Prison Industries in India Compete in Open Market

Prison Industries in India Compete in Open Market

By Prison Legal News

The government of the Indian state of Tamil Nadu is expanding a program that allows prison industries to compete in the open marketplace under the ironic brand name “Freedom.” Prison industry programs already exist at nine central prisons, three women’s prisons, and nine district jails scattered across Tamil Nadu, located in the southern tip of the Asian nation. The facilities hold a combined total of about 11,000 prisoners.

Prison authorities are adding open-air bazaars to market fresh produce grown by prisoners to shoppers from neighboring communities. The bazaars are in addition to current prison industries that include the production of soap, leather, textiles, books, and baked goods. Traditionally, those products have been sold only to other government agencies and are considered substandard.

“So far, we were manufacturing goods for the police and other departments. Such government clients are not very demanding in terms of pricing, delivery schedule, and quality, although we ourselves try to maintain this,” said S.K. Dogra, Additional Director-General of Police in Tamil Nadu. “But once you operate in the open market, you have to adopt the best commercial practices. So, naturally, the entire process of manufacturing will have to move up the scale in terms of efficiency and quality.”

Providing prisoners with skills they can use to obtain jobs after their release is a major objective of the program. Prison officials said they have identified individuals who are qualified to provide training to prisoners in the use of modern manufacturing technology. Additionally, a portion of the revenue generated by the sale of prison-made goods on the open market is earmarked for prisoners’ accounts.

The expansion of the “Freedom” label includes a jail in Ondipudur, in the western part of the state, where prisoners have taken to farming. Under the watchful eye of guards, they sell their produce in a newly-created bazaar on the facility grounds.

P. Govindarajan, Deputy Inspector General of Prisons in nearby Coimbatore, said the bazaar is an effort to both rehabilitate and re-socialize prisoners. One of the prisoners at the facility said the program has allowed him to pursue his goal of becoming a farmer. “Life took me elsewhere, but I am finally living my childhood dream,” said “Madhu,” a prisoner whose real name was not disclosed, in February 2014.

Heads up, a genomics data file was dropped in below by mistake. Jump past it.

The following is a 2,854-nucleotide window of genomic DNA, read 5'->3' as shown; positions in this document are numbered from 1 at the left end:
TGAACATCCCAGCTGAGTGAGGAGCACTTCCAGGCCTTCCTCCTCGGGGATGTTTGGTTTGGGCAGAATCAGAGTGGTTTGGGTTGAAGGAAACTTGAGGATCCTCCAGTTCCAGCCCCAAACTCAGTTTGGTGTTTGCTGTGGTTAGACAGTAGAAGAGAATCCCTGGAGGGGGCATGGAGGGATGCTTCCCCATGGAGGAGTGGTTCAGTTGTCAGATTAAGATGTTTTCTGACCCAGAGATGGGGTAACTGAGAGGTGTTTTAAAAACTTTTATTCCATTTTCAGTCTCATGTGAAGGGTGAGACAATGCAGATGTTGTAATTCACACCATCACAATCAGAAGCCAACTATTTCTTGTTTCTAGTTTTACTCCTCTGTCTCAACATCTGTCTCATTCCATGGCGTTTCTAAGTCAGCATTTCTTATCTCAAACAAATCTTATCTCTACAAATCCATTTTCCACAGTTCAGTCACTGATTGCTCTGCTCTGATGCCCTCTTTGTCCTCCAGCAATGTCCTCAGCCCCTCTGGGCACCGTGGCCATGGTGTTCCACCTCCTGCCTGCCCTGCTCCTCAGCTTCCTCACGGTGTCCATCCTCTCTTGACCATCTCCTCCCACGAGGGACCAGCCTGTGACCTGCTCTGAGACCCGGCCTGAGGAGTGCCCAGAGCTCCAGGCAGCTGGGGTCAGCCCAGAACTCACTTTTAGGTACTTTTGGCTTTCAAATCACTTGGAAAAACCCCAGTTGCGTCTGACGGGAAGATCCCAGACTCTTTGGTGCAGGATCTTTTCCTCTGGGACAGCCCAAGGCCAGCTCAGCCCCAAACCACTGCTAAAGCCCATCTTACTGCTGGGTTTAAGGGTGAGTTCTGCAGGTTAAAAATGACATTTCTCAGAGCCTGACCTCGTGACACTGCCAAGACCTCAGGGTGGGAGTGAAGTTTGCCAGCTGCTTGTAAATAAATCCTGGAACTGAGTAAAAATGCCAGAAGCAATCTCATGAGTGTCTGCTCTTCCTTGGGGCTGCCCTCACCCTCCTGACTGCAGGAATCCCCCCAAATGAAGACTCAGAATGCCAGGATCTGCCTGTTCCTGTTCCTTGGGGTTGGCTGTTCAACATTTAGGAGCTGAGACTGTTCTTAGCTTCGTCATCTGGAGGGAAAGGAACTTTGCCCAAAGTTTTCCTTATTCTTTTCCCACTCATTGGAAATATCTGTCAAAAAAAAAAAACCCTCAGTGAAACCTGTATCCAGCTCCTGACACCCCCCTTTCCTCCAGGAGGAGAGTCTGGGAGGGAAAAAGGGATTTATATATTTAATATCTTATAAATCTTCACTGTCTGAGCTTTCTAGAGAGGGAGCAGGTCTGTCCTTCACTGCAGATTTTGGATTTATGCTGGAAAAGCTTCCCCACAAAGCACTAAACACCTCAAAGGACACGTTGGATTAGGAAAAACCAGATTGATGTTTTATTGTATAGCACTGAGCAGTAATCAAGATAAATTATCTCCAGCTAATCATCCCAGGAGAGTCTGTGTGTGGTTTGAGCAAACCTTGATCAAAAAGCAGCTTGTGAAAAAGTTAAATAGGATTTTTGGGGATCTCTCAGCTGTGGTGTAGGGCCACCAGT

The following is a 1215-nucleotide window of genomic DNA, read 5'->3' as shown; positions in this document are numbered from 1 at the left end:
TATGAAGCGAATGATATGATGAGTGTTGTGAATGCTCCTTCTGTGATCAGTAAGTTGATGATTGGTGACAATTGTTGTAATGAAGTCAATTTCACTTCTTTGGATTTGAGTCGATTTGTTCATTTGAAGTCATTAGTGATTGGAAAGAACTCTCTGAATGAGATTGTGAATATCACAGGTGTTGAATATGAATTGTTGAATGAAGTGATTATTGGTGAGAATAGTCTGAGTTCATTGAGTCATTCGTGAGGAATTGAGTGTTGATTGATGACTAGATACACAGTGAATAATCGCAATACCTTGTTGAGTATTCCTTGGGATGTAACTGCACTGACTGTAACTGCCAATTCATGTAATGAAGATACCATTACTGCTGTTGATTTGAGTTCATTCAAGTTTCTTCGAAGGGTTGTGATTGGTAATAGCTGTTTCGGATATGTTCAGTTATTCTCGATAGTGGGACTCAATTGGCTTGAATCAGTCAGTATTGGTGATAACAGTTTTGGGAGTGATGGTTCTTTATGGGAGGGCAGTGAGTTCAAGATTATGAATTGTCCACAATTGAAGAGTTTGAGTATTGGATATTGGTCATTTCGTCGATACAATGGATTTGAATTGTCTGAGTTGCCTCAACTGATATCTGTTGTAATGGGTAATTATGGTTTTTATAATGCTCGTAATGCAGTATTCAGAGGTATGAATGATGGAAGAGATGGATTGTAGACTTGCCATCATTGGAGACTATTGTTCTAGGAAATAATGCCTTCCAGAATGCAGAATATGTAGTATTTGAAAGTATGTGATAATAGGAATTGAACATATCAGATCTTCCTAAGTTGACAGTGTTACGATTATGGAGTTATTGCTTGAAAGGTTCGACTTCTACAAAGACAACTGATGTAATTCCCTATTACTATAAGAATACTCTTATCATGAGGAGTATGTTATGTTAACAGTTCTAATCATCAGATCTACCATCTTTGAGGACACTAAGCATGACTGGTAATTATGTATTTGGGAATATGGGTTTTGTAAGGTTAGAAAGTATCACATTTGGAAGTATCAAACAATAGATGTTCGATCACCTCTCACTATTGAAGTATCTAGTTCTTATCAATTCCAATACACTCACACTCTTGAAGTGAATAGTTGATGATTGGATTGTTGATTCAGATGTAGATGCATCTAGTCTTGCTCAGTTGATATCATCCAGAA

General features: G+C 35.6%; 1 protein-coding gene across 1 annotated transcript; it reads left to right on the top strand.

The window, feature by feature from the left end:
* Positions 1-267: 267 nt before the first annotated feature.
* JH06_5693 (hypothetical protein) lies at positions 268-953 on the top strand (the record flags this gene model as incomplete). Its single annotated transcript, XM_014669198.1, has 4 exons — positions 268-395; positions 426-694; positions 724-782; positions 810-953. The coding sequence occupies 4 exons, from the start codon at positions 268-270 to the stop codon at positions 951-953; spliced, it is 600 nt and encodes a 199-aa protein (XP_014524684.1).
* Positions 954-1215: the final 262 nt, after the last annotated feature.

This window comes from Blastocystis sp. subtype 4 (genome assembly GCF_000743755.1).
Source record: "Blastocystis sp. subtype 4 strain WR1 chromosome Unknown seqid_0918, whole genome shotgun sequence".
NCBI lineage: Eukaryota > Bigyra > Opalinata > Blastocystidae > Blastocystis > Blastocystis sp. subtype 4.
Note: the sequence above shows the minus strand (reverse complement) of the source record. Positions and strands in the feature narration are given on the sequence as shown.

Another prisoner said the program gave him a sense of fulfillment. “It was a very proud moment to see something I’d planted give fruit,” he said, holding an ear of corn he had grown.

Prison officials said the profits from the bazaar are shared among prisoners, prison staff, and the Tamil Nadu government, with each receiving 20% of the net proceeds. The remaining 40% is placed in a state prison fund.

On February 23, 2014, Chief Minister J. Jayalalithaa inaugurated a “Freedom Shop” in the Puzhal prison complex in eastern India, to serve as a market for prisoner-produced goods; the shop includes a bakery, a waiting hall for visitors, and other facilities.

A press release said the Chief Minister directed that “Freedom Shops” be opened in all central Indian prisons to market goods made by prisoners. The initiative is part of the state’s effort to reform prisoners and provide them with training to help them live decent life after they complete their sentences.

Products for sale include garments, bakery items, footwear, soaps, candles, mosquito nets, raincoats, and more, all manufactured by prisoners. In addition, the program is providing agricultural training to prisoners at two other facilities in Singanallur and Salem.

“I do not see any difficulty in marketing the products,” said Dogra. “Many of the prison inmates are highly skilled. Since they do not have any diversions within the prison, they usually work with greater focus.”

Taken from a different perspective, however, Dogra’s comments could portend abuse of the system. Because prisoners “do not have any diversions,” which makes them good workers, prison authorities may have the incentive to prevent the introduction of any “diversions” – such as educational, treatment, or other rehabilitative programs – to ensure that prisoners focus on their profit-generating prison industry jobs.


(Reprinted with Permission from Prison Legal News)